(Now that the “24-hour rule” has passed on the death of Zarqawi, I feel comfortable in discussing his death, and what it may mean in the war on terror.)
When someone is an expert in a field, they tend to apply that expertise to other areas, even if it isn’t always a good fit. It’s human nature, to compare things to those we know most about, in the hopes of making sense of events.
I am no expert on World War II, but it is a bit of a hobby of mine, in particular the war against Japan. So it is to that subject that I make my analogies on the War On Terror, whenever I can make it fit without stretching too much.
The death of Abu Musab al Zarqawi reminds me of two key events during the Pacific war. The first was the Doolittle Raid.
Barely four months after the Japanese attack on Pearl Harbor, the United States bombed the home islands of Japan. The 16 B-25 Mitchell medium bombers did almost no damage, but it was a great propaganda victory. The Japanese went nuts trying to figure out where the bombers came from, as Mitchells were Army Air Corps planes, land-based, and we had no bases anywhere near Japan.
What had happened was that the United States had done the unthinkable: we had loaded the big two-engine bombers on to an aircraft carrier, the USS Hornet, and sent it within 700 miles of the Japanese mainland. The planes were stripped of all guns and excess weight, and each only carried four small bombs, and even then not one of them made their designated landing areas in China.
The second comparison was the killing of Admiral Isoroku Yamamoto. Yamamoto, the head of the Japanese Navy and the architect of the attack on Pearl Harbor, was on a tour of Japanese positions in March of 1943. US Navy code-breakers got ahold of his schedule, and a squadron of P-38 Lightning long-range fighters intercepted his flight. Yamamoto’s plane was shot down over the island of Bougainville, and Yamamoto was killed.
The Doolittle raid was of absolutely no tactical significance during the war. The damage to Japan was minimal. The real affect of the raid was purely psychological. It was seen as the first crumblings of Japan’s sense of invincibility, of the inviolability of their home islands. And in America, it was seen as a stunning victory, a sign that we could — and would — avenge the attack on Pearl Harbor and maybe — just maybe — win this war despite the crushing outset.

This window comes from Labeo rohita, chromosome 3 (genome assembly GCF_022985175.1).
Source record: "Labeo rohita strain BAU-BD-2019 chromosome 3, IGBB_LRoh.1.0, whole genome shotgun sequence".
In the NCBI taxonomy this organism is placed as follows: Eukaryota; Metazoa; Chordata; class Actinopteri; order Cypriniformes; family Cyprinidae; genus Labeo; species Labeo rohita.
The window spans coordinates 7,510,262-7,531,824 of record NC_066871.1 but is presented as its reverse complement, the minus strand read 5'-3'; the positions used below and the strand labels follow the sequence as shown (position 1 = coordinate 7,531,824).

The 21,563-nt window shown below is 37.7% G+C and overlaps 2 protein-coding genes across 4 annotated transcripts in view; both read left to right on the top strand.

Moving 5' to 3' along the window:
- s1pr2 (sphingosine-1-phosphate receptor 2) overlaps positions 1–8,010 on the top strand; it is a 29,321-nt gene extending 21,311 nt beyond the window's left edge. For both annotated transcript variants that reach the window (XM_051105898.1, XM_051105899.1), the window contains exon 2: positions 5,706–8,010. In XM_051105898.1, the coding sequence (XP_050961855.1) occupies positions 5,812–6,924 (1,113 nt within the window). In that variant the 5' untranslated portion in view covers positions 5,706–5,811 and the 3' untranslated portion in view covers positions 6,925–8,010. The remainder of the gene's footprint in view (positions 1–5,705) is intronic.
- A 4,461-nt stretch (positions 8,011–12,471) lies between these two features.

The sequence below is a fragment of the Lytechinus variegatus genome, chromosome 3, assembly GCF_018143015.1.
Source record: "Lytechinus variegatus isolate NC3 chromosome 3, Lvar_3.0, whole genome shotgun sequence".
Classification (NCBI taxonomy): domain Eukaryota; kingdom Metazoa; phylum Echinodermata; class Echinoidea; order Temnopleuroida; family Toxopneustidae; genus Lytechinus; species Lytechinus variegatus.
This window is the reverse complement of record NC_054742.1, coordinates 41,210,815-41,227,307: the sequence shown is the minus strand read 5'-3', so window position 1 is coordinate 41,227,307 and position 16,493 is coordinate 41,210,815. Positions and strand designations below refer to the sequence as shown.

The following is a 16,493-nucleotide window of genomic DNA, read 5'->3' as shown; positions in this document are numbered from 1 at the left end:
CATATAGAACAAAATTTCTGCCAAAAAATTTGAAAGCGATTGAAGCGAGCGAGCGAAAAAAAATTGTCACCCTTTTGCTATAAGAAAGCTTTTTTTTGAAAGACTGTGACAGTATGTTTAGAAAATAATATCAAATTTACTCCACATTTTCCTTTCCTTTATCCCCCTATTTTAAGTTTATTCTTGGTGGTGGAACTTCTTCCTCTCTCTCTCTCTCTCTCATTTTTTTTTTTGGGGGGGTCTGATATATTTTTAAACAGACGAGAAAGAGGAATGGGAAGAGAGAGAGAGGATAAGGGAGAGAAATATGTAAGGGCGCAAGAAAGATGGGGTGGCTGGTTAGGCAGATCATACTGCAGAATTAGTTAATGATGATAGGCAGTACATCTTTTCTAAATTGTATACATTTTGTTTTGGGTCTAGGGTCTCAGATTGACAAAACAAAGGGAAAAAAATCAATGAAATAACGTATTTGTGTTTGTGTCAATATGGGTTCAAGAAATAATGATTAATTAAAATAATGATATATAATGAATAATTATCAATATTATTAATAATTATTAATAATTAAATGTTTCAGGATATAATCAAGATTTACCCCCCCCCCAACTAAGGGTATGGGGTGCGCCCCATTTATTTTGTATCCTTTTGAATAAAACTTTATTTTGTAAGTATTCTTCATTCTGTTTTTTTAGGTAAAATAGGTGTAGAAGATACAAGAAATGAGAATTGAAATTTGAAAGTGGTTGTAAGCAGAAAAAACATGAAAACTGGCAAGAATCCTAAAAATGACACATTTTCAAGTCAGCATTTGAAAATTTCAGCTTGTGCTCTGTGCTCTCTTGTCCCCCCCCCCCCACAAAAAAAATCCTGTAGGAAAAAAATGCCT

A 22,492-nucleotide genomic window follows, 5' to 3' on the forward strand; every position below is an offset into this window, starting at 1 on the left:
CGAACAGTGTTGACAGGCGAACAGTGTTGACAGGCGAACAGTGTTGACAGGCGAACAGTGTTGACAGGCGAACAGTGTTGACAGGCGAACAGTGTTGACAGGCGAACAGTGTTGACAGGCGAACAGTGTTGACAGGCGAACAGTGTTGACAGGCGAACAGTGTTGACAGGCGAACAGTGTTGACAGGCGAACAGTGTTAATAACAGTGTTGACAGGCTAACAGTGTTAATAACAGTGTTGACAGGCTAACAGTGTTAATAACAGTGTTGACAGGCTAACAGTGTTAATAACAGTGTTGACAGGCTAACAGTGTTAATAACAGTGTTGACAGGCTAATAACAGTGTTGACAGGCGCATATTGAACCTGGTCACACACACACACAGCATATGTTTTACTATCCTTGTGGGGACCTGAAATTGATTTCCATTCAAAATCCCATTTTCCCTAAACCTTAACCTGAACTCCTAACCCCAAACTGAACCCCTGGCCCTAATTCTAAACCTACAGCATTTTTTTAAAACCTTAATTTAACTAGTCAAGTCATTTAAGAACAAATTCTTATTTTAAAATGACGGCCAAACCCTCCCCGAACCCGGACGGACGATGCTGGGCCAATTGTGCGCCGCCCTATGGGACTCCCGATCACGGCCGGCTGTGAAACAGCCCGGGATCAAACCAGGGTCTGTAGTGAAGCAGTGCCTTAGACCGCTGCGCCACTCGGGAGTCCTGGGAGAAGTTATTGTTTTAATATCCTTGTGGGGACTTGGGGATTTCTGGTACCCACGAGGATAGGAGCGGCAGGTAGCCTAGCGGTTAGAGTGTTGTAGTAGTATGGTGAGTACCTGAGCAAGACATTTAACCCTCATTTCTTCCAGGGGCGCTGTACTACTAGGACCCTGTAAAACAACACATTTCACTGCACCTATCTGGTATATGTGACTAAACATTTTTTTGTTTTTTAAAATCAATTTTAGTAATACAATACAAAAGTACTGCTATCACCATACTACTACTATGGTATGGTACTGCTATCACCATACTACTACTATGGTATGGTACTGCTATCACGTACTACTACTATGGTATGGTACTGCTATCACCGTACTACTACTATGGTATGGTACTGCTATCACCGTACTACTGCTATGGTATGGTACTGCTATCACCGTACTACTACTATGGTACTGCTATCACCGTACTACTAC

Admiral Yamamoto was a hero, a legend among the Japanese. He was one of the most revered leaders, second only to the divine and beloved Emperor. His death was such a shock that the Japanese government kept it a secret for a month.
The death of Zarqawi — so public, so irrefutable — could be a great blow to the terrorists in Iraq. For many, he was almost a folk hero, the swaggering, untouchable warrior. To see him snuffed out so casually, over and over and over again in the media, could very well give some pause, and make them reconsider.
The extent of this factor may never be truly known. One of the strengths of the terrorist insurgency in Iraq is its anonymity, of the enemy’s ability to simply fade into the civilian backdrop. The difference between a retired terrorist and an undercover terrorist is almost indistinguishable, until the undercover one decides to return to work. Zarqawi’s killing might convince a few of them to simply disappear back into the quiet civilian life.
On the other hand, those who were most frequently Zarqawi’s victims — the average civilian populace of Iraq — are seeing his death as a cause for celebration. He will no longer kidnap, torture, and behead people at will. He will not plan and order more bombings. Others may succeed him, but “the Prince of Al Qaeda in Iraq” is dead.
Yes, the “Prince” is dead. Others may succeed him, but there will not likely be anyone to take his place. He was a canny exploiter of the media, a master manipulator of the latest forms of public relations. He carefully sculpted his public persona as the mighty Islamic warrior (certain blooper reels notwithstanding), and that image was irreparably shattered (along with Zarqawi himself) by a couple of 500-lb. bombs the other day.
This does not mean that the fighting in Iraq is over. The deaths of seven terrorists is not that much, overall, when the total number of the enemy is taken into account. If anything, it could even lead to a brief surge in attacks, as Zarquawi’s followers desperately try to prove that they are not deterred by his death. But it is, indeed, a great victory.